Being from Dhaka means you've probably experienced a few perks all your life, like empty roads during Eid. However, it also means that you've missed out on some experiences that sound like they would be fun. As someone whose ancestors have lived in Dhaka for as far back as can be traced, here are a few things I have never related to.
BONDING BASED ON COMMON DESHER BARI
People often ask each other where their ancestral homes are upon the first meeting. If any of them have any shared history in that area, the next question that follows is, “Oh, where in that region?” Then they go into a detailed discussion about which roads they can commonly name, and which wells their great grandmothers might have drawn water from together once upon a time. Somehow by the end of that conversation, trivial though it may seem to me, they have formed a type of kinship.
All the while, I stand there, knowing that I'll be going through the same interrogation process soon. They ask me, I tell them, and then inevitably they follow up with, “Yeah, you live in Dhaka, but where are you FROM?” while looking at me like I'm not quite right in the head. I sigh heavily. Where is that face-palm emoji when you need it?
ANCESTRAL HOME EID TRIPS
Sure, the empty roads during Eid are something us folk from Dhaka hold covetously as our own. However, I always see people terribly upset because they haven't been able to go to their hometowns for Eid. That, combined with the dangerous looking trips by road and water that show up on the news, makes me wonder whether I'm really missing out on something great. Is there a secret club that throws the best raves out there? Would someone please spill the beans already?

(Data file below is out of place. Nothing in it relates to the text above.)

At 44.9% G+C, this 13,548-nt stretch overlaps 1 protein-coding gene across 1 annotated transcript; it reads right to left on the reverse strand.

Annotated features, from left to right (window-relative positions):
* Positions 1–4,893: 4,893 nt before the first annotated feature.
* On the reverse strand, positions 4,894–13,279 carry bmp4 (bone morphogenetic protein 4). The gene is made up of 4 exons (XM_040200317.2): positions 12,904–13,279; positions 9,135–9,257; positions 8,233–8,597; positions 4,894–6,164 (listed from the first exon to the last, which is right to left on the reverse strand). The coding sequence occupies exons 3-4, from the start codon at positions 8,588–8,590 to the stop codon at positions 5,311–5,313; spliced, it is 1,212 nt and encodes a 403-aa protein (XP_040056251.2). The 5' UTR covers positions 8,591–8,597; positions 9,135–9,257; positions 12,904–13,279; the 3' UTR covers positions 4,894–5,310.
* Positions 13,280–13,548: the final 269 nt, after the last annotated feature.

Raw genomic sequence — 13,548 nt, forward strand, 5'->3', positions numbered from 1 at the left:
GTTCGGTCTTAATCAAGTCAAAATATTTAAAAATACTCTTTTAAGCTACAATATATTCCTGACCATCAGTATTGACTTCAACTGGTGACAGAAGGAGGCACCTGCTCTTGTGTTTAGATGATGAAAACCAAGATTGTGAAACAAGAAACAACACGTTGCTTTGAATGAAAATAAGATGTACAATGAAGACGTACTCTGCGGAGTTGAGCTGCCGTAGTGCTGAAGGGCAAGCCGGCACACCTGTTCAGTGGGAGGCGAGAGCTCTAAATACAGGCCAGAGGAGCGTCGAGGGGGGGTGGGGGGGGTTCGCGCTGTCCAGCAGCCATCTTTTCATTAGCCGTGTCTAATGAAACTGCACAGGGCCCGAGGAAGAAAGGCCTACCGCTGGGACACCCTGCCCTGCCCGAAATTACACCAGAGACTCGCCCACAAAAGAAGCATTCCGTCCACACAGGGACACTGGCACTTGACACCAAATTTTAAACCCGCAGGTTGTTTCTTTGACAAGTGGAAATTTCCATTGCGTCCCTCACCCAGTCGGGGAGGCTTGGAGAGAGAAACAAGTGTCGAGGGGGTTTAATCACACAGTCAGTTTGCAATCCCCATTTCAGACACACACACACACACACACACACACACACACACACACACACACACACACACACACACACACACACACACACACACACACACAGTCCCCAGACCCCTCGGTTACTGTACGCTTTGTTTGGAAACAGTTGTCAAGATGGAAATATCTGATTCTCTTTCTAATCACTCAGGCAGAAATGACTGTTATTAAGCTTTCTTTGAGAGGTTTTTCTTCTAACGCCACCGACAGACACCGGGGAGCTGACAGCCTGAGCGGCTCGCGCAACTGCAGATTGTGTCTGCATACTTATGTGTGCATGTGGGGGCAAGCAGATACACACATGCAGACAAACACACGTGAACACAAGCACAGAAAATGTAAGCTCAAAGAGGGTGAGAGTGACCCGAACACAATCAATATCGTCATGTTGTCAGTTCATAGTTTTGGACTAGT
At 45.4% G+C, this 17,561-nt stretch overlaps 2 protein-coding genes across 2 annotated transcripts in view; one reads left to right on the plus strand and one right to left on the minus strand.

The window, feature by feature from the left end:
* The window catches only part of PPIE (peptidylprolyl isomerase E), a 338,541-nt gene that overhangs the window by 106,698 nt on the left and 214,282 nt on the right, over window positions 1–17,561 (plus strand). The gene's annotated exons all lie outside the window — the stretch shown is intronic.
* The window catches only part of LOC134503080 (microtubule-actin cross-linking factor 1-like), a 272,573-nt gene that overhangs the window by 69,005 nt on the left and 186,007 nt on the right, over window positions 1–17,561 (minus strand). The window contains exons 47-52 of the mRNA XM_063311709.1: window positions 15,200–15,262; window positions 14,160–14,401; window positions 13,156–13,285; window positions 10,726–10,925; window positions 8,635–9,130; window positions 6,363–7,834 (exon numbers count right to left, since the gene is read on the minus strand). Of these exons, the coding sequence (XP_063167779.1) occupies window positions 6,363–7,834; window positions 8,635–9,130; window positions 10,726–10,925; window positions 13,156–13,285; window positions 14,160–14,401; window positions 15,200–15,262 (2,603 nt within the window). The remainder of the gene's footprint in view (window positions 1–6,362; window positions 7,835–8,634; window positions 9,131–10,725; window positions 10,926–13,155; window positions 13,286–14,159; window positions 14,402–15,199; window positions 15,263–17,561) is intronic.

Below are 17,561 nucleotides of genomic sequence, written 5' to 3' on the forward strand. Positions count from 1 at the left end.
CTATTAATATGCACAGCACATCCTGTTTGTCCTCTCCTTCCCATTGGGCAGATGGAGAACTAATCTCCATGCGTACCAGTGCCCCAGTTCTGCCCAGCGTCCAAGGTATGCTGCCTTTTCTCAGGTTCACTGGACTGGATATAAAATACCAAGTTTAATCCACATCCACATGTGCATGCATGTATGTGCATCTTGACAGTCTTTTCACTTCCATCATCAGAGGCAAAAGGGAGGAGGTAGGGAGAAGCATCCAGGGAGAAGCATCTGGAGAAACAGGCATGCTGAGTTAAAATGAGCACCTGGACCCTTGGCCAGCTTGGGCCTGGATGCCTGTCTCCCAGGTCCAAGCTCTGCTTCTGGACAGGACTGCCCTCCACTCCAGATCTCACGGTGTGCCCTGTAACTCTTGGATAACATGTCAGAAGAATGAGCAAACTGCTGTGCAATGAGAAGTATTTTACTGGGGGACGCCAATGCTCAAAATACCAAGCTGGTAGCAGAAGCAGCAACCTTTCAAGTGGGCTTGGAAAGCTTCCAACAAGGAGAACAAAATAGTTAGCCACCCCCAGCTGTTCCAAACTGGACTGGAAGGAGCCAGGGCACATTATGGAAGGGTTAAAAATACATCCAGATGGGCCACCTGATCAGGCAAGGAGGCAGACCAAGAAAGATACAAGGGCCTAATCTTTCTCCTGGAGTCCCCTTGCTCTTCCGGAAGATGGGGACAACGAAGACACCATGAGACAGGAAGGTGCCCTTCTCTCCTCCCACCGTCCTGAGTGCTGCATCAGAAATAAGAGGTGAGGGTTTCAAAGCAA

POSITIVE OR NEGATIVE BIASES
This is not news to anyone, but biases based on someone's region of origin are widespread in this country. There are positive biases, whence people eagerly help out those who are from their own regions or ally regions. And then there are epic enmities between people from “rival” districts, which can be expressed in the form of mild comments or full blown wars at the dinner table. I just watch, popcorn in hand, as the events pan out, comfortable in my knowledge that no one usually has a problem marrying people from Dhaka.
SPEAKING IN DIALECTS
I have numerous friends who come from different parts of Bangladesh. I'm at a constant risk of being engulfed by people from Sylhet or Chittagong. And when they start speaking in their tongues amongst themselves, it annoys me to no avail. It makes me feel like an outsider in my own motherland! I concentrate my hardest on trying to decipher their cryptic codes. It can't be that hard, I think. After all it's just a version of a language I already speak. Alas, this one time I walked in on a friend talking in a rapid Noakhali dialect with her mother, and I swear it sounded like Klingon to me.
Despite all these missed experiences, I wouldn't change my heritage for anything. People from Dhaka, if you're reading this, don't be disheartened. They can keep their Eid trips and dialects. The best biryani is still ours.
Rabita Saleh is a perfectionist/workaholic. Email feedback to this generally boring person at email@example.com